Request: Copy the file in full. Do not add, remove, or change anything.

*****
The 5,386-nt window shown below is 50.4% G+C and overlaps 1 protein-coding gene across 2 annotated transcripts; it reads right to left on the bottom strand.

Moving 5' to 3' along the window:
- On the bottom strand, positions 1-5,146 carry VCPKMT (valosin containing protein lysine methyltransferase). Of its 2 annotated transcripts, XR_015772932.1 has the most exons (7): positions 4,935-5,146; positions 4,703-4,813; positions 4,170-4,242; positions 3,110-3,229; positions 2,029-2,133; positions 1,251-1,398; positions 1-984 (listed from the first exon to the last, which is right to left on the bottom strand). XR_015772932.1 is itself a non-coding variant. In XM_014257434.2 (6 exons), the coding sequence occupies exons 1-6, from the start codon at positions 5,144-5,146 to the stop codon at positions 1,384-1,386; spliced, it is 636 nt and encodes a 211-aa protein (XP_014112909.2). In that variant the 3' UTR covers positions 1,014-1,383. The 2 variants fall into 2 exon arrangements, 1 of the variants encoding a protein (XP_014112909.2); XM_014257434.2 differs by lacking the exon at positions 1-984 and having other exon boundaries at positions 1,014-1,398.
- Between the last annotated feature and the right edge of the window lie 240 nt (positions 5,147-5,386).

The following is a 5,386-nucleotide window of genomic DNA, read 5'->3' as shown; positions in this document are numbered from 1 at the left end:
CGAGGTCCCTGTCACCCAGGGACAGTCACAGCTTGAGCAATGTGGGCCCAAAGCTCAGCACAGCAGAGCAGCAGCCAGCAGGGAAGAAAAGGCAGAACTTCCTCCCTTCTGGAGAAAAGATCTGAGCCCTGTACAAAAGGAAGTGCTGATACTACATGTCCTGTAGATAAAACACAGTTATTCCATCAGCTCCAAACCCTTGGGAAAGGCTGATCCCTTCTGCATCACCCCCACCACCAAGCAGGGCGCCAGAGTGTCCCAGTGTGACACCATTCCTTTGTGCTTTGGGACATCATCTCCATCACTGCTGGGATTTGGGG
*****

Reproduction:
The 5,386-nt window shown below is 50.4% G+C and overlaps 1 protein-coding gene across 2 annotated transcripts; it reads right to left on the bottom strand.

Moving 5' to 3' along the window:
- On the bottom strand, positions 1-5,146 carry VCPKMT (valosin containing protein lysine methyltransferase). Of its 2 annotated transcripts, XR_015772932.1 has the most exons (7): positions 4,935-5,146; positions 4,703-4,813; positions 4,170-4,242; positions 3,110-3,229; positions 2,029-2,133; positions 1,251-1,398; positions 1-984 (listed from the first exon to the last, which is right to left on the bottom strand). XR_015772932.1 is itself a non-coding variant. In XM_014257434.2 (6 exons), the coding sequence occupies exons 1-6, from the start codon at positions 5,144-5,146 to the stop codon at positions 1,384-1,386; spliced, it is 636 nt and encodes a 211-aa protein (XP_014112909.2). In that variant the 3' UTR covers positions 1,014-1,383. The 2 variants fall into 2 exon arrangements, 1 of the variants encoding a protein (XP_014112909.2); XM_014257434.2 differs by lacking the exon at positions 1-984 and having other exon boundaries at positions 1,014-1,398.
- Between the last annotated feature and the right edge of the window lie 240 nt (positions 5,147-5,386).

The following is a 5,386-nucleotide window of genomic DNA, read 5'->3' as shown; positions in this document are numbered from 1 at the left end:
CGAGGTCCCTGTCACCCAGGGACAGTCACAGCTTGAGCAATGTGGGCCCAAAGCTCAGCACAGCAGAGCAGCAGCCAGCAGGGAAGAAAAGGCAGAACTTCCTCCCTTCTGGAGAAAAGATCTGAGCCCTGTACAAAAGGAAGTGCTGATACTACATGTCCTGTAGATAAAACACAGTTATTCCATCAGCTCCAAACCCTTGGGAAAGGCTGATCCCTTCTGCATCACCCCCACCACCAAGCAGGGCGCCAGAGTGTCCCAGTGTGACACCATTCCTTTGTGCTTTGGGACATCATCTCCATCACTGCTGGGATTTGGGG